Working Around ATSC 3.0 DRM with the Channels App’s Custom Channel Feature

I recently explored a unique solution for encrypted ATSC 3 TV stations with a special feature of the Channels App that allow for creating custom channels. You can see how I set it up in this video!

The Channels App consists of a DVR server running locally on a device like a NAS, Raspberry Pi, or PC and client apps that run on Apple TV, iOS, Fire TV and Android. The server application conencts to an HDHomerun and TV Anywhere sources for recording and streaming to client devices. You can learn more about Channels in this playlist. (Disclosure, Channels is an occasional sponsor on the channel)

One unique aspect of Channels is its ability to add custom channels through an M3U playlist. For example, one could use a hardware video encoder with an HDMI input and have that video sent into channels as a custom source.

However, Channels doesn’t run a listening server, meaning it needs to connect to an external source vs. having something sent to it via OBS. This led me to investigate an open-source Docker project called Restreamer, designed for video streaming but adaptable for integrating TV tuner video into Channels. Notably, all ATSC 3 tuners supporting DRM that I’ve seen do not encrypt the HDMI output. This allows consumers to legally record over-the-air television, as HDMI encryption has not been implemented by broadcasters and thus does not require the viewer to break encryption which is illegal under the DMCA.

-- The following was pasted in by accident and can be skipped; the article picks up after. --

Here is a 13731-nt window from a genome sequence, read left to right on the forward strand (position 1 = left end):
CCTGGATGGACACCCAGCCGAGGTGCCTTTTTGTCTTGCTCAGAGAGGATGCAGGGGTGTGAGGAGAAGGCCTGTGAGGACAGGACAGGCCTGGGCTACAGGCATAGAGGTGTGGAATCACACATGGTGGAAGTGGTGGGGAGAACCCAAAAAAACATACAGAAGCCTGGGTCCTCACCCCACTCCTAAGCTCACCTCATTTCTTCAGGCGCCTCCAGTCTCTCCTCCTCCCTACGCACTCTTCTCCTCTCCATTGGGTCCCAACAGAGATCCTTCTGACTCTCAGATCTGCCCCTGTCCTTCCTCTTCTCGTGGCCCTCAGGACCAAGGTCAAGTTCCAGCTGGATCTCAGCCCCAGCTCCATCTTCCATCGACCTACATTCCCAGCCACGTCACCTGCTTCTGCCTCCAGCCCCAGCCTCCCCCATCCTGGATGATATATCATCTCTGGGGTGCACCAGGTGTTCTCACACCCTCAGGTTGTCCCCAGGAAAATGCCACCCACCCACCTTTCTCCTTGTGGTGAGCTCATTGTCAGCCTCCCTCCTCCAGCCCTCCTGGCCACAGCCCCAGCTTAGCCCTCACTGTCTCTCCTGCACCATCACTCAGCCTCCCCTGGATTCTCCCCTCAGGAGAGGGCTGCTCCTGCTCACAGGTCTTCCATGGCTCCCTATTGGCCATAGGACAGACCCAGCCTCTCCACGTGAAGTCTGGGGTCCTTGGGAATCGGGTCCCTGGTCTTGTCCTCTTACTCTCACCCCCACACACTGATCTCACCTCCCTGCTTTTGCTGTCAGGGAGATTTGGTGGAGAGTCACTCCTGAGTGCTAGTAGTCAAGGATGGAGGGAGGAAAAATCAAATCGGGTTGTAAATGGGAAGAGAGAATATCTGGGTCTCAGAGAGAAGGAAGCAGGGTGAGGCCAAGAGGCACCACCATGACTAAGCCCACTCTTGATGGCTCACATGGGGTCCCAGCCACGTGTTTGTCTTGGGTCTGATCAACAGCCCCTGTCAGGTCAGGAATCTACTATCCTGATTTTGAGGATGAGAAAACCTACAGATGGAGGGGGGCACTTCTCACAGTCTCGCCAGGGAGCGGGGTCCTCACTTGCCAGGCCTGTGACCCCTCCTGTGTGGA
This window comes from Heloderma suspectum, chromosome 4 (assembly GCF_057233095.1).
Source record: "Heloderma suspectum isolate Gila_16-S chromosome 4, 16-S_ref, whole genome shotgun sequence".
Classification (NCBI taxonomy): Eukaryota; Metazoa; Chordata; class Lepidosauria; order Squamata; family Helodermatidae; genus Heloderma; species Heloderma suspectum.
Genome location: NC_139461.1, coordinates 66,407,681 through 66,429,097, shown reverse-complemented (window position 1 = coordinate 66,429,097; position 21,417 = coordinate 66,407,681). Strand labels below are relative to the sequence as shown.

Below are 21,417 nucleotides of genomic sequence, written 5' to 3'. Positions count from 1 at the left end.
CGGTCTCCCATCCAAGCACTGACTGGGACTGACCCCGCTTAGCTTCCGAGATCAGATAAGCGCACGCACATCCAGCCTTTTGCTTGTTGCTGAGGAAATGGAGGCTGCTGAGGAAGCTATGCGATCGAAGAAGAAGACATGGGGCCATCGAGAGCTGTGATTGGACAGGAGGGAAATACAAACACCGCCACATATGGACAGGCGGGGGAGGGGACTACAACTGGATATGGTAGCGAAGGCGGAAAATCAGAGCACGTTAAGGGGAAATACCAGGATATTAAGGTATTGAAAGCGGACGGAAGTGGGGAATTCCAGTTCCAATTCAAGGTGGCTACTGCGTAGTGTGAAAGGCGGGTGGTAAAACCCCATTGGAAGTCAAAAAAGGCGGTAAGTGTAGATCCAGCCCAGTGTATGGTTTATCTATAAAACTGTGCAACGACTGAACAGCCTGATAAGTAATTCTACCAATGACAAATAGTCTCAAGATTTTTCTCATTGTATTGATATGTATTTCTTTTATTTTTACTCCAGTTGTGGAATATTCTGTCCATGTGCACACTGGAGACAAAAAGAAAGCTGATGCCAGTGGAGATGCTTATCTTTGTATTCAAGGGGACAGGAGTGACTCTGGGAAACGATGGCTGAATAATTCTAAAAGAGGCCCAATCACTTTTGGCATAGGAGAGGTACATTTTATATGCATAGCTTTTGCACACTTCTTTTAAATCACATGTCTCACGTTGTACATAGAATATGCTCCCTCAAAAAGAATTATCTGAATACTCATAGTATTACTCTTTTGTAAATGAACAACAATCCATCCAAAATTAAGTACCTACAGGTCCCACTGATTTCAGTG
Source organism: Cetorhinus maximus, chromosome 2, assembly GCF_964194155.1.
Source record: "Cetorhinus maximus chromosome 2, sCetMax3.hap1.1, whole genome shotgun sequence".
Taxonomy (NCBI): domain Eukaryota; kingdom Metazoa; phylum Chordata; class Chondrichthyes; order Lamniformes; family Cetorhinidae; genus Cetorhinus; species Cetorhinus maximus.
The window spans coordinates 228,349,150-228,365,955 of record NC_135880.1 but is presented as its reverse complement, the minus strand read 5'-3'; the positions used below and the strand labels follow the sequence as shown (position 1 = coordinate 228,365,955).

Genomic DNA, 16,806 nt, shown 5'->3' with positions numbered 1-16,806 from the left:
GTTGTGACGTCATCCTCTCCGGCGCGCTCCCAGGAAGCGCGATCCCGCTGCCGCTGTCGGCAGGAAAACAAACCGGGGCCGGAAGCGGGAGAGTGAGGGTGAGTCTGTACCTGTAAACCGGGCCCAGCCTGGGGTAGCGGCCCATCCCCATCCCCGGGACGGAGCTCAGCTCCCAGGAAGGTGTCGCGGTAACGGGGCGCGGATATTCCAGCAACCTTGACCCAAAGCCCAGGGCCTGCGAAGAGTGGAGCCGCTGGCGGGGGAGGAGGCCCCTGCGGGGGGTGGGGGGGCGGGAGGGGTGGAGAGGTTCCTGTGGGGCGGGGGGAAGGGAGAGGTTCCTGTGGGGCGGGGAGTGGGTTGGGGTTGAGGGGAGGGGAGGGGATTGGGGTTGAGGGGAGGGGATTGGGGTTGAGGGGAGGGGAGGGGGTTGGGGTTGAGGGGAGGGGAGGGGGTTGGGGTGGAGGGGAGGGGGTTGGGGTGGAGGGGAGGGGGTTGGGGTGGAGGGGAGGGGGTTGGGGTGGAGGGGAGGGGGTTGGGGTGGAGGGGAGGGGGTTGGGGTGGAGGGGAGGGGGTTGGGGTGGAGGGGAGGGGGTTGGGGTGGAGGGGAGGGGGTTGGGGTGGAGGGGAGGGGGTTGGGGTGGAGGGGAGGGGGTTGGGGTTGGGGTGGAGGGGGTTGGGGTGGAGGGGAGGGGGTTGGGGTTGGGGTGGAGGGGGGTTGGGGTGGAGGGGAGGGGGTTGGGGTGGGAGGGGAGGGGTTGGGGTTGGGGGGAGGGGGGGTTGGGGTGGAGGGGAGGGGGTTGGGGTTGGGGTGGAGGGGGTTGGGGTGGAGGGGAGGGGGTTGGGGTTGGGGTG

My setup involved a Linux Mini PC connected to an HDMI capture dongle and the Zinwell TV tuner I recently reviewed. The installation of Docker and the Restreamer application was straightforward for anyone familiar with Docker. The setup on the Channels app involved adding a new source, configuring it with the right parameters, and mapping it to the actual guide data.

The custom channel I created was then fully integrated into my channel setup, behaving like any other channel despite its origin as an ATSC 3 DRM encrypted signal. It displayed correct guide data and allowed recording, just like other channels.

This proof of concept does show it’s possible to integrate DRM encrypted channels into an unrestricted home DVR. But of course this will only tune one channel at a time unless multiple tuners are connected to multiple capture cards.

Of course none of this is nonsense necessary with the current ATSC 1.0 broadcast standard that does not encrypt broadcast signals!